South Korea steps up fight against pollution
South Korea’s parliament passed bills aimed at reining in air pollution. Seoul increasingly embraces emergency measures targeting sources from coal plants to cars.
According to the Environmental Performance Index 2016, South Korea ranked 173rd out of 180 countries in terms of air quality. More than 50 per cent of the populations in South Korea is exposed to dangerous levels of fine dust. Experts have linked air pollution to China’s massive industrial activity and emissions from South Korean cars. Korea operates 53 coal-powered plants and intends to construct 20 more in the next five years. Although ten ageing plants will be shut by 2025, between 2005 and last year, the capacity of the country’s coal-fired power plants increased by almost 95 per cent. The burning of fossil fuel — a source of carbon dioxide emissions and smog — accounts for about 40 per cent of the country’s energy generation.
In 2016, the Korean government implemented a new policy to control fine dust, but its effect thus far has been limited.
South Korea has passed emergency measures to tackle the “social disaster” being unleashed by air pollution after record levels of fine dust blanketed most of the country. For six consecutive days in early March, high levels of concentrated pollutants enveloped most parts of South Korea.
The national assembly passed a series of bills giving authorities access to emergency funds for measures that include the mandatory installation of high-capacity air purifiers in classrooms and encouraging sales of liquified petroleum gas vehicles, which produce lower emissions than those that run on petrol and diesel. The measures will give government officials access to a US$2.65bn reserve fund, as criticism mounts of President Moon Jae-in’s failure to tackle the crisis. The country's reserve funds stand at up to 3 trillion won ($A3.75 billion) this year.
Air pollution has become a key political issue after the concentration of fine dust particles surged to record levels in many parts of the country. Moon, whose personal approval ratings have dipped due to the crisis, has ordered officials to work with their Chinese counterparts on possible solutions, including the use of cloud-seeding to create artificial rain over the Yellow Sea, which divides the two countries, Yonhap said. Unless any objections are raised, it should take around 15 days for the bills to become law.
Seven major cities suffered record-high concentrations of dangerous PM 2.5 particles, according to the National Institute of Environmental Research. South Korea’s air quality was the worst among its peers in the Organisation for Economic Co-operation and Development (OECD) as of 2017. Its average annual exposure to fine particulate matter (PM) of less than 2.5 micrometres was 25.1 micrograms per cubic metre, slightly more than double the OECD average of 12.5. The World Health Organization recommends that air quality standard should be no more than 10 micrograms in terms of PM 2.5 levels. It has warned that air pollution poses a major public health risk due to its links with a host of respiratory and cardiovascular illnesses. Pollution in Asia’s fourth-largest economy has driven up emergency measures, such as limiting vehicle use, curbing the use of coal-fired power stations and cutting the amount of dust generated by building sites and power plants. But they have had little success.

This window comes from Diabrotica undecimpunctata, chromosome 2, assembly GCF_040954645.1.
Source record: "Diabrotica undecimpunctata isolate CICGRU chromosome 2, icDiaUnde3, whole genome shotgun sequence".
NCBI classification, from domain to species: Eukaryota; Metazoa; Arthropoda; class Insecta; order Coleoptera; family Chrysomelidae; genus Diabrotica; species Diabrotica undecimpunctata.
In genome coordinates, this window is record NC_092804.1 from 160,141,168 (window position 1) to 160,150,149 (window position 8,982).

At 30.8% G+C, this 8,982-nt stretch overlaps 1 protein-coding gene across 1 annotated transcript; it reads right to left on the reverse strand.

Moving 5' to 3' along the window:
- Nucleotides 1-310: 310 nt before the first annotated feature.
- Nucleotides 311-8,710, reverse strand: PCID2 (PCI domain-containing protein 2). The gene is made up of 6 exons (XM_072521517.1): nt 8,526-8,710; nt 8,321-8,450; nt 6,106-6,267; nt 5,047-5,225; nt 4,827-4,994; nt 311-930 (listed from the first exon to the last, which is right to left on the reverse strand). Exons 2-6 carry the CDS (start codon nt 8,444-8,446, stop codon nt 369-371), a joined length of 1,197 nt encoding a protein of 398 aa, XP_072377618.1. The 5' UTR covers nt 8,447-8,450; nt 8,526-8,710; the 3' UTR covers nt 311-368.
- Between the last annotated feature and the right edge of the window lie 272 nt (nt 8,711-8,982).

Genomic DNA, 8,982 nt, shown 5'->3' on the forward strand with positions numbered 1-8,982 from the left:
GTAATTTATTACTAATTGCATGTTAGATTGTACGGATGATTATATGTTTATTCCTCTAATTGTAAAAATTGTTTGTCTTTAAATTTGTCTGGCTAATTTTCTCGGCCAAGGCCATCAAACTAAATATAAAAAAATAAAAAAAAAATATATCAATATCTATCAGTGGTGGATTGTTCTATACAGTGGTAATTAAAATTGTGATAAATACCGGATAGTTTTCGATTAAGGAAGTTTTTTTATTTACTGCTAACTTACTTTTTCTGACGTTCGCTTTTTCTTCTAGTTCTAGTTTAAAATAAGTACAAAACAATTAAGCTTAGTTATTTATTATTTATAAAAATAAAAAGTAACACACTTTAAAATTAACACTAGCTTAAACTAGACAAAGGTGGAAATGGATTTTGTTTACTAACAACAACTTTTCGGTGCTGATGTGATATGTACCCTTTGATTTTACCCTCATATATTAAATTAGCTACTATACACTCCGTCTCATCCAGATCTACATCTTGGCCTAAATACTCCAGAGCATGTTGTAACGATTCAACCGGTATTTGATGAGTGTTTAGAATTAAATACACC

The crisis has also created friction with China, who South Korean public health experts say is responsible for between 50% and 70% of fine dust pollution in the Seoul area. Experts say the particles, from Chinese deserts and factories, are carried to the Korean peninsula by prevailing westerly winds. Chinese officials, however, rejected the claims and urged South Korea to first determine if its own factories, power plants and vehicles were to blame. “If we really want to solve the problem, we may first have to confirm what the problem is. If we don’t find any problem (at home), we must think that it has been from outside,” Chinese foreign ministry spokesman Lu Kang said, according to Kyodo news.
Our assessment is that most of the particulate matter and other air pollutants come from the burning of fossil fuels, we need to switch to other sources for generating energy. We feel that the fine dust content in the air could be reduced further by limiting agricultural emissions. It can be noted that when manure and fertiliser are used on agricultural land, ammonia is released into the atmosphere, which reacts with sulphur and nitrogen oxides and associated sulphuric and nitric acids, forming salts such as ammonium sulphate and nitrate. These substances contribute significantly to the formation and composition of fine particles, interacting further with soot and organic aerosol compounds.
India’s problems with smog extend far beyond Delhi - the nation of 1.3 billion has 14 out of the 15 most polluted cities in the world, according to the World Health Organisation. Air pollution from crop burning costs North India more than $30 billion annually and increases the risk of acute respiratory infections three times. Sunil Dahiya, clean air campaigner, Greenpeace says, “Politicians lack the will to prioritise pollution because they think the public doesn’t care much.”
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